The scope of the problem of debt in Upper Canada was conveyed in a series of parliamentary reports. As early as 1827 the eleven district jails in the province had a capacity of 298 cells, of which 264 were occupied, 159 by debtors. In the Home District, 379 of 943 prisoners between 1833 and 1835 were being held for debt.² The number of debtors jailed bespeaks both widespread poverty and the relatively paltry amounts for which debtors could be indefinitely detained. Douglas McCalla points out that the province’s economy was predicated on credit, and in so doing ignores its bête...

  7. 3 The Economics of Respectability: The Farmers’ Storehouse (Banking) Company
    (pp. 98-124)

    In 1833 Patrick Shirreff, a Scots farmer, set out on a tour of North America with the aim of evaluating its prospects for emigrants, and more particularly, for his younger brother. He travelled widely within Upper Canada, including taking a side trip to Lake Simcoe, and the village of Hope where he visited the just completed temple of the Children of Peace.¹ Shirreff was a keen observer, and as a practical farmer, particularly concerned with agricultural pursuits. After extensive inquiries, he put the lie to the common propaganda of the emigrant guides of the Canada Company which claimed that ‘the...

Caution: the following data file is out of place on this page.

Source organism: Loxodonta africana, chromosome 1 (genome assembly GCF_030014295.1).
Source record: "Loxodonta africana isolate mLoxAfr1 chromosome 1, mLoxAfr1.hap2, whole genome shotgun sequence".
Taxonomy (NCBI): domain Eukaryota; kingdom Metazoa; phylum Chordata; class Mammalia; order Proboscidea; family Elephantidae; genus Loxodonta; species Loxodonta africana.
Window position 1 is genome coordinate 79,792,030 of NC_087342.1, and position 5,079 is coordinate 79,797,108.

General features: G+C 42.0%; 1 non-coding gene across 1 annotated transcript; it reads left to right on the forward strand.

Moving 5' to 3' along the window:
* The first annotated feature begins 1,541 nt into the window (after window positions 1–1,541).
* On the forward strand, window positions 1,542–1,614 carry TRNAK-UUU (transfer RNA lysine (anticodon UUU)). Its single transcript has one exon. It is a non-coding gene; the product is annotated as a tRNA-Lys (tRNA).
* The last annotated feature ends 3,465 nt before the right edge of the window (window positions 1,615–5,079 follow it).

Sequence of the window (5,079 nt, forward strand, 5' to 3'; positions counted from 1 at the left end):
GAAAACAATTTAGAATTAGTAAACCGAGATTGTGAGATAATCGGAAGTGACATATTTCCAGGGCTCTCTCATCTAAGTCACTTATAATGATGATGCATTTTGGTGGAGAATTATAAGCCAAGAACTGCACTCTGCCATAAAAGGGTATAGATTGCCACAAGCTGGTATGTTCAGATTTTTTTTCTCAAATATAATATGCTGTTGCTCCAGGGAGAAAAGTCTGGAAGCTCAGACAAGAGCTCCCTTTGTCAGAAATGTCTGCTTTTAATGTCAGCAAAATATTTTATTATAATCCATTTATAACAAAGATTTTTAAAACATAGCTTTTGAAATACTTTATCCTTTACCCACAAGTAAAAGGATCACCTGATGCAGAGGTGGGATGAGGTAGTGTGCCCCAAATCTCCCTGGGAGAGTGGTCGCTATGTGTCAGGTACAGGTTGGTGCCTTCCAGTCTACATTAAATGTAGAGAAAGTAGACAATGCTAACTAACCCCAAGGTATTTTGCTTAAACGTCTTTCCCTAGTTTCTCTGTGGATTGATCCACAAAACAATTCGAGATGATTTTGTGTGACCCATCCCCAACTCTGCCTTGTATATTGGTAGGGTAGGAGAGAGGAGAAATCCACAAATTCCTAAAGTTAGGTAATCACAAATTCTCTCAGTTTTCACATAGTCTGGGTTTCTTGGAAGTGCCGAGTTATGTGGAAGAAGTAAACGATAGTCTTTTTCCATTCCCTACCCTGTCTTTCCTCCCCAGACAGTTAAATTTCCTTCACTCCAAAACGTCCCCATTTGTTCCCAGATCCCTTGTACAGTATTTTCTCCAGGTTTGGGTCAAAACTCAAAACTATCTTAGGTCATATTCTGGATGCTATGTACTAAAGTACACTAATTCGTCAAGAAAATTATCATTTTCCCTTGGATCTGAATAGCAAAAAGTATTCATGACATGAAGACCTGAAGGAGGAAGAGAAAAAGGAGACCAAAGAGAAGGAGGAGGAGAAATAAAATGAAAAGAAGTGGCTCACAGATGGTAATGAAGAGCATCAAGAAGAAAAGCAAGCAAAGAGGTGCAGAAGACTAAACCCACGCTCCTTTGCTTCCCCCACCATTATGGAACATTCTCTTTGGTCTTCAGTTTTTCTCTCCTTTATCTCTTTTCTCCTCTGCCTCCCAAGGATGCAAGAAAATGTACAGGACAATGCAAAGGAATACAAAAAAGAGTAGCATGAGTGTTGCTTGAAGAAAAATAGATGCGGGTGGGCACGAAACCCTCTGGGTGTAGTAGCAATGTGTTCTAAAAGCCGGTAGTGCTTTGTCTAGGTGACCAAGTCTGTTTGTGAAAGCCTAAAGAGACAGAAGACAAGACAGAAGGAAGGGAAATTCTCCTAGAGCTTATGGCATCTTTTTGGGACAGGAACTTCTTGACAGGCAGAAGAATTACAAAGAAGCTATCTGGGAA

8. 4 Shepard’s Hall and the Canadian Alliance Society
    (pp. 125-150)

    The reform movement in the Home District came to fruition in late 1834 as an embattled coalition, as proclaimed by the name they chose for their new political union, the Canadian Alliance Society. This alliance was composed of disparate elements quite similar to the overlapping Owenite institutions, ‘the cooperative store, the labour exchange and the trade union.’ It included religious dissenters such as the Children of Peace, who strenuously objected to the role of the Church of England and a ‘hireling clergy’ in the Upper Canadian State, and who had organized a co-operative economy based on Christian charity. It included...

  9. 5 The Bank Wars
    (pp. 151-175)

    On 10 July 1832, President – General – Andrew Jackson fired the opening salvo in the ‘bank war’ against the Second Bank of the United States by vetoing the bill for its recharter. The Second Bank of the United States was a private, federally chartered bank serving as the government’s bank of deposit; the U.S. government named a fifth of the directors. Jackson’s complaints against the bank mirrored those of Mackenzie against the Bank of Upper Canada: the bank was a ‘political engine’ utilized by a ‘moneyed aristocracy’ to oppress the common man. In an effort to curb the power of its...